Gas prices soar

Published 10:29 pm Saturday, September 13, 2008

By Staff
Expected damage to refineries gets the blame for increases
Staff Writer
Gas prices around Washington increased sharply during the day Friday — or at least it did so at those stations with gasoline left to sell.
On Thursday, regular unleaded gasoline had been selling for roughly $3.60 per gallon. By midday Friday, the cheapest gas in town was nearly $4 per gallon, as Hurricane Ike smashed into Texas’ Gulf Coast near Galveston. That area is a major center in the United States for the refinement of petroleum into gasoline.
AAA of the Carolinas urged motorists to show restraint and stay away from gas stations Friday, warning that a run to the pumps could only exacerbate the problem.
AAA Carolinas president and CEO David Parsons said, in a prepared statement, the situation has caused “widespread panic.”
Danyelle Moore was working at the Travel Store at the intersection of U.S. Highway 264 and Neck Road near Beaufort County Community College.
The station’s supply had been exhausted when she came on duty about 2:30 p.m., she said.
Moore told people who came by or called that the station was out of gas.
The highest price the Washington Daily News was able to verify was at Cypress Station, at the intersection of N.C. Highway 33 and Old Blount’s Creek Road near Chocowinity. A gallon of regular unleaded there was $4.79, with premium gasoline fetching an extra 20 cents a per gallon.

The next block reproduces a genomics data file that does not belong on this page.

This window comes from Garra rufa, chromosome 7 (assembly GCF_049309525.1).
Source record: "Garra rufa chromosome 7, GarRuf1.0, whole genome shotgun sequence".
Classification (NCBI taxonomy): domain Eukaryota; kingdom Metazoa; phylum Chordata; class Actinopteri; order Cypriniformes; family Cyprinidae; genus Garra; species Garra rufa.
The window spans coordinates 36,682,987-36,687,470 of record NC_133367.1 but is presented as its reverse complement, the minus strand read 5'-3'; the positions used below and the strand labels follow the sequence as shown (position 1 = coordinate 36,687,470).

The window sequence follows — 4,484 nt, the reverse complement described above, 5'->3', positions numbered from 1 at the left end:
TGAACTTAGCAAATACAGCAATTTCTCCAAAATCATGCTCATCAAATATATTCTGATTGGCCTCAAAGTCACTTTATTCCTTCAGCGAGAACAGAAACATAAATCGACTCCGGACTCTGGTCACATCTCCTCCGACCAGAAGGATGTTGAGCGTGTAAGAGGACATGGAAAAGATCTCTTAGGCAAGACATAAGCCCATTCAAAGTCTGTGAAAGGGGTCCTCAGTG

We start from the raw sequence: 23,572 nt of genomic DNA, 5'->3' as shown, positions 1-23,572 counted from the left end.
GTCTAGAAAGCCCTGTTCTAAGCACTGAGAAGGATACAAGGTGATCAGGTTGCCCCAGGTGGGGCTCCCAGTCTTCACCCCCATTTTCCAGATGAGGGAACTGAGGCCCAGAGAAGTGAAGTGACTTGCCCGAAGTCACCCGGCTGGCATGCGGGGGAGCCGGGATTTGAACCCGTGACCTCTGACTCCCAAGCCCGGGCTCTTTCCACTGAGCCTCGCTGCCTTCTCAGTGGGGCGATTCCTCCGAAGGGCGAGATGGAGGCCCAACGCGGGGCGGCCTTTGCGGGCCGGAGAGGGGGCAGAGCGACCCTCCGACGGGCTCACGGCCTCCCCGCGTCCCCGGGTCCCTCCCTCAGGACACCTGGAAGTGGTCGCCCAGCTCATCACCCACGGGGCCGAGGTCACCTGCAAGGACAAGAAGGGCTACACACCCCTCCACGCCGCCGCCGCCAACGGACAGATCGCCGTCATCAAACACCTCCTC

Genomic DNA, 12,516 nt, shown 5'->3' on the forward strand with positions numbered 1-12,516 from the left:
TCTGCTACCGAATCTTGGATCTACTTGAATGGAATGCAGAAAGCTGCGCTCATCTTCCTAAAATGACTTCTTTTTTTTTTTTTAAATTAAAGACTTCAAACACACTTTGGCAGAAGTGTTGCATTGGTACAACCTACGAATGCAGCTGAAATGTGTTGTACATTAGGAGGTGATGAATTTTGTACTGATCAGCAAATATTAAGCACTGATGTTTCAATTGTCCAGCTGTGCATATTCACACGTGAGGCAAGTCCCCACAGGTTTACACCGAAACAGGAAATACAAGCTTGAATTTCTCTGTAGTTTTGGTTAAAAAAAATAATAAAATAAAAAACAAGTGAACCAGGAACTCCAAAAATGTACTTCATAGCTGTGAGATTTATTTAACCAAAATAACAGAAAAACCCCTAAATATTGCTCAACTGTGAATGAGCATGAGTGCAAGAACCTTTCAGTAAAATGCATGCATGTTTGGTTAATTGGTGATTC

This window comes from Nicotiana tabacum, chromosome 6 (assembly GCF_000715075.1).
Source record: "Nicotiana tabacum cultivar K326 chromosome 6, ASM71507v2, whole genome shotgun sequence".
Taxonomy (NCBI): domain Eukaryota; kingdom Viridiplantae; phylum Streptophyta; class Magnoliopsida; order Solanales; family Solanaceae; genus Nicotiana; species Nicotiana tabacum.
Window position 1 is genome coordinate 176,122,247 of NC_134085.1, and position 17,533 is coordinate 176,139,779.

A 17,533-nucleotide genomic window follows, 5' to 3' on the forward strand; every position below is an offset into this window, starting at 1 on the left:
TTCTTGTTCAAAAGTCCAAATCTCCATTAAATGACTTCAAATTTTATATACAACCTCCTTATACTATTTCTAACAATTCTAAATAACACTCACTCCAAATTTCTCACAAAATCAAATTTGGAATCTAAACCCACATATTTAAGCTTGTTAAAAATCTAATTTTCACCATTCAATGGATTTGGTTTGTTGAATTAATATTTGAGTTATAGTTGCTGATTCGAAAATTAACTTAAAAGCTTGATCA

Meredith Southworth, a teacher at Southside High School, said she didn’t like filling up and having to pay Friday’s high prices, but she had to because she was nearly out of gas.
Tom Thorne, a Rocky Mount resident who was in the area to check on his river house, said he blamed much of the run up in gas prices on media-induced frenzy.
At several stations, lines extended several cars deep at the pumps, but incidents of vehicles extending into roadways were rare.
Ward Grosz, a River Road resident, was trying to get past the gas pumps to the air hose at the Quality Plus gas station on U.S. 264 east of Washington.
He had a deflating tire, but he had to wait for motorists to fill up their vehicles before he could get to the free air.
Tim Toler was standing in line with his motorcycle. The PCS Phosphate employee and Bunyan resident said he started riding the motorcycle, which gets 41 miles per gallon, to work a couple of years ago to save gas and money.
A state of emergency issued by the state of North Carolina for Tropical Storm Hanna remains in affect, according to AAA. That means gas shouldn’t be sold for more than cost plus the profit margin that existed 60 days before the state of emergency was declared, according to AAA.
The state’s attorney general has announced that he will accept reports of price gouging from consumers. Washington City Manager James C. Smith said people wishing to report price gouging within the city should come to the city clerk’s office at City Hall beginning Monday and sign an affidavit concerning the prices they experienced. Those affidavits will be forwarded to the attorney general.